Artist Mark Rademaker has unveiled a set of concept images imagining what a spaceship capable of traveling to other stars in a matter of months would really look like. Although it may look like something from the next science fiction epic and is unlikely to lift off anytime soon, his IXS Enterprise design is actually based on some hard science.

Interstellar travel is one of the most frustrating buzzkills of the space age. Since launched in 1977, the Voyager 1 spacecraft has traveled about 116 astronomical units (1.08 x 1010 mi, 1.7 x 1010 km). At that speed, it would take about 75,000 years for it to travel to the nearest star, Proxima Centauri, 4.3 light years from Earth – and it isn't even going in the right direction.


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Science fiction is filled with stories where this annoying limit is avoided by equipping spaceships with warp drives, hyperdrives, and infinite improbability drives. According to current physics, those are pure fantasy because the speed of light can’t be exceeded. This isn't like the sound barrier that just needed good engineering to overcome. It’s sewn into the very manner in which the universe is stitched together. However, some scientists believe that there is a way around that iron-clad limit.

The idea comes from the work published by Miguel Alcubierre in 1994. His version of a warp drive is based on the observation that, though light can only travel at a maximum speed of 186,000 miles per second (300,000 km/sec), spacetime itself has a theoretically unlimited speed. Indeed, many physicists believe that during the first seconds of the Big Bang, the universe expanded at some 30 billion times the speed of light.

The Alcubierre warp drive works by recreating this ancient expansion in the form of a localized bubble around a spaceship. Alcubierre reasoned that if he could form a torus of negative energy density around a spacecraft and push it in the right direction, this would compress space in front of it and expand space behind it. As a result, the ship could travel at many times the speed of light while the ship itself sits in zero gravity, meaning the crew don’t end up as a grease stain on the aft bulkhead from the acceleration.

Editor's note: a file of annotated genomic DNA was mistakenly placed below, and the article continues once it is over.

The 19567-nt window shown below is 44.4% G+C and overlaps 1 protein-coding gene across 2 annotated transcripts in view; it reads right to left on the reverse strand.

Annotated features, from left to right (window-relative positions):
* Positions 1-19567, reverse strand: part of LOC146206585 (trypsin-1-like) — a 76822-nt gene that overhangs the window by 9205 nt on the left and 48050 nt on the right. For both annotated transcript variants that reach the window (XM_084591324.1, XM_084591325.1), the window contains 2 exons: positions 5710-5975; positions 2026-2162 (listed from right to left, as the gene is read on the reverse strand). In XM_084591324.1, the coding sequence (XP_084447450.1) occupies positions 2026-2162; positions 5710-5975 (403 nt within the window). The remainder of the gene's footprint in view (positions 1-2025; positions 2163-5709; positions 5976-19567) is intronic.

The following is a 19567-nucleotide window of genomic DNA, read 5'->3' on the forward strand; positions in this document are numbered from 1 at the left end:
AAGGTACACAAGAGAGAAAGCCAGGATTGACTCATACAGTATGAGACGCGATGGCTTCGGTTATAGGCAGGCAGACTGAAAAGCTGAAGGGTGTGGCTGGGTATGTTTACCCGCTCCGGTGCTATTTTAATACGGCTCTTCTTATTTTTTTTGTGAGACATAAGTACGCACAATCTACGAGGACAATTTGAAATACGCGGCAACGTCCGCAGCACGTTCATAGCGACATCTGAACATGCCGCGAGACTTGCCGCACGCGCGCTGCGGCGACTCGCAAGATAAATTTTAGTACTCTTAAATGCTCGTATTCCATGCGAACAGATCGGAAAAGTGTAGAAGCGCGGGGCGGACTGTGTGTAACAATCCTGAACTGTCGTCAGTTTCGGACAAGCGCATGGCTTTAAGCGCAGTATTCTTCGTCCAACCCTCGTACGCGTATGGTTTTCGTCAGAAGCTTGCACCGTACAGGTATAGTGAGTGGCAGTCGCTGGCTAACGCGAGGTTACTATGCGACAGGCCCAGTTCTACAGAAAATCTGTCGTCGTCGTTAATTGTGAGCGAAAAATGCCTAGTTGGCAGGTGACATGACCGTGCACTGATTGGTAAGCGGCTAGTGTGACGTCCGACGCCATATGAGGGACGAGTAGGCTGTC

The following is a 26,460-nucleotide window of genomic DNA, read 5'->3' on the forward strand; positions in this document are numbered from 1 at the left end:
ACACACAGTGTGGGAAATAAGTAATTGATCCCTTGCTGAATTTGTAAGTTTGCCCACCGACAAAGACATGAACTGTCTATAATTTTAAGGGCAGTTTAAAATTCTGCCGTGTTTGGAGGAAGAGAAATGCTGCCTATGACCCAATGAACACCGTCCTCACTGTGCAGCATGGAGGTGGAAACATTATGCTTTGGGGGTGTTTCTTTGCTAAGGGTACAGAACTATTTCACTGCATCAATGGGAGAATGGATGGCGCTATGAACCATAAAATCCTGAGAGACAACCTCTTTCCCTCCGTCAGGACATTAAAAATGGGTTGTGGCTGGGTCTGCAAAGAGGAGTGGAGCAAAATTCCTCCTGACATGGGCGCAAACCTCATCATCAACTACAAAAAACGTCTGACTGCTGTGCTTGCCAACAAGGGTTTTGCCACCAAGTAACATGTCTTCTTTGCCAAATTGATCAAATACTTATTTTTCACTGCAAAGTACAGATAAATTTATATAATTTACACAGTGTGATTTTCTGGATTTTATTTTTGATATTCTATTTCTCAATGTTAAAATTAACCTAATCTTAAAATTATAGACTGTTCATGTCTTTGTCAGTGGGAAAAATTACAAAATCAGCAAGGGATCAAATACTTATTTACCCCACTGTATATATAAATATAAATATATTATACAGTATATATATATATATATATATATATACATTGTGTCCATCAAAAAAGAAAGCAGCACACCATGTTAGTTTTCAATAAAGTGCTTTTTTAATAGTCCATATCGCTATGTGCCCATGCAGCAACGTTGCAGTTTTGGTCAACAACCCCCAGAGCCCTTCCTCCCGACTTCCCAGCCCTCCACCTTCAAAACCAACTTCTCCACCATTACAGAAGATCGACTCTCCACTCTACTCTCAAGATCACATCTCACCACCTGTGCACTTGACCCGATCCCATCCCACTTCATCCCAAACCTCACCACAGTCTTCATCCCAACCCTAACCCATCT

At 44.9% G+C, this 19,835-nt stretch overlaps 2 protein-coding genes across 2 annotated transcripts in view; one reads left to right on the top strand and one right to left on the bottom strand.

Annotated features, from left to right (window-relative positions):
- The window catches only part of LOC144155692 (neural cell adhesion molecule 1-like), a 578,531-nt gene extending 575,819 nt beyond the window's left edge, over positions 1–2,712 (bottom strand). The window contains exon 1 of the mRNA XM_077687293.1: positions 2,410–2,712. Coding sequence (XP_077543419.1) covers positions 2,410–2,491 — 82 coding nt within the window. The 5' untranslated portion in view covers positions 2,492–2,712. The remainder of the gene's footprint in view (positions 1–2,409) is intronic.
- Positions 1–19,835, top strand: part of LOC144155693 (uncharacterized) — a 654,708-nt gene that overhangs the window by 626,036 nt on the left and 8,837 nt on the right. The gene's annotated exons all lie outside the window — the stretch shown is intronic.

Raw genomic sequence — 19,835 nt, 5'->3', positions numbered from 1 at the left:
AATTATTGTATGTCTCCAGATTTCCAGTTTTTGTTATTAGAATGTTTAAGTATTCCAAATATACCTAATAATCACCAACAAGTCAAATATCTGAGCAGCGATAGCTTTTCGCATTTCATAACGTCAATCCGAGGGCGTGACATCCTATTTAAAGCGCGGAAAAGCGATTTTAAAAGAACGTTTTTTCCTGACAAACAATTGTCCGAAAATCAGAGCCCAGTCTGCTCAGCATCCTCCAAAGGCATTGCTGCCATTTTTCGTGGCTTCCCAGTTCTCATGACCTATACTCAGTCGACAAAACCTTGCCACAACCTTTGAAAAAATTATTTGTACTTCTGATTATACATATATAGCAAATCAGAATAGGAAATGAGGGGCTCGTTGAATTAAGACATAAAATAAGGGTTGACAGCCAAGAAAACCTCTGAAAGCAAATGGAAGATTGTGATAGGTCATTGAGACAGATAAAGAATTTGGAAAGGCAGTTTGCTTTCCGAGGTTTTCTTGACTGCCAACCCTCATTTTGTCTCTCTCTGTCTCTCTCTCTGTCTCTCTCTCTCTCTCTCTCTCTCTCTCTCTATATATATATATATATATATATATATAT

Unfortunately, the original maths indicated that a torus the size of Jupiter would be needed, and you’d have to turn Jupiter itself into pure energy to power it. Worse, negative energy density violates a lot of physical limits itself and to create it requires forms of matter so exotic that their existence is largely hypothetical.

In recent years, Dr Harold "Sonny" White of NASA’s Johnson Space Center has given the interstellar minded some cause for optimism by showing that even if the warp drive may not be possible, it may be much less impossible than previously thought. White looked at the equations and discovered that making the torus thicker, while reducing the space available for the ship, allowed the size of the torus to be greatly decreased, down to a width of 10 m (30 ft) for a ship traveling ten times the speed of light.

According to White, with such a setup, a ship could reach Alpha Centauri in a little over five months, and oscillating the bubble around the craft reduces the stiffness of spacetime, making it easier to distort. This would reduce the amount of energy required by several orders of magnitude, making it possible to design a craft that, rather than being the size of Jupiter, is smaller than the Voyager 1 probe.

Rademaker’s renderings reflect White’s new calculations. The toruses are thicker and, unlike the famous warp nacelles on Star Trek's Enterprise, their design is the true function of hurling the craft between the stars. Also, the craft, which is divided into command and service modules, fits properly inside the warp bubble, so it won’t be left behind when the captain gives the “engage” command. True, there are some fanciful bits, such as some streamlining, but if you’re going to shell out for an interstellar spacecraft, who wouldn't demand a flight deck with a bit of dash?

So, when will we see this jump off the drawing board and into the final frontier? Certainly not soon, and perhaps never. Right now, White’s ideas can only be tested on special interferometers of the most exacting precision. Worse, the dependence of the warp on negative energy density is a fly the size of a blue whale in the ointment. While it can, under special circumstances, exist at a quantum level, in the classical physical world that our ship must travel through, it cannot exist except as a property of some form of matter so exotic that it can barely be said to be capable of existing in our universe.

Still, it doesn't hurt to dream.

Sources: Mark Rademaker, NASA (PDF) via Io9

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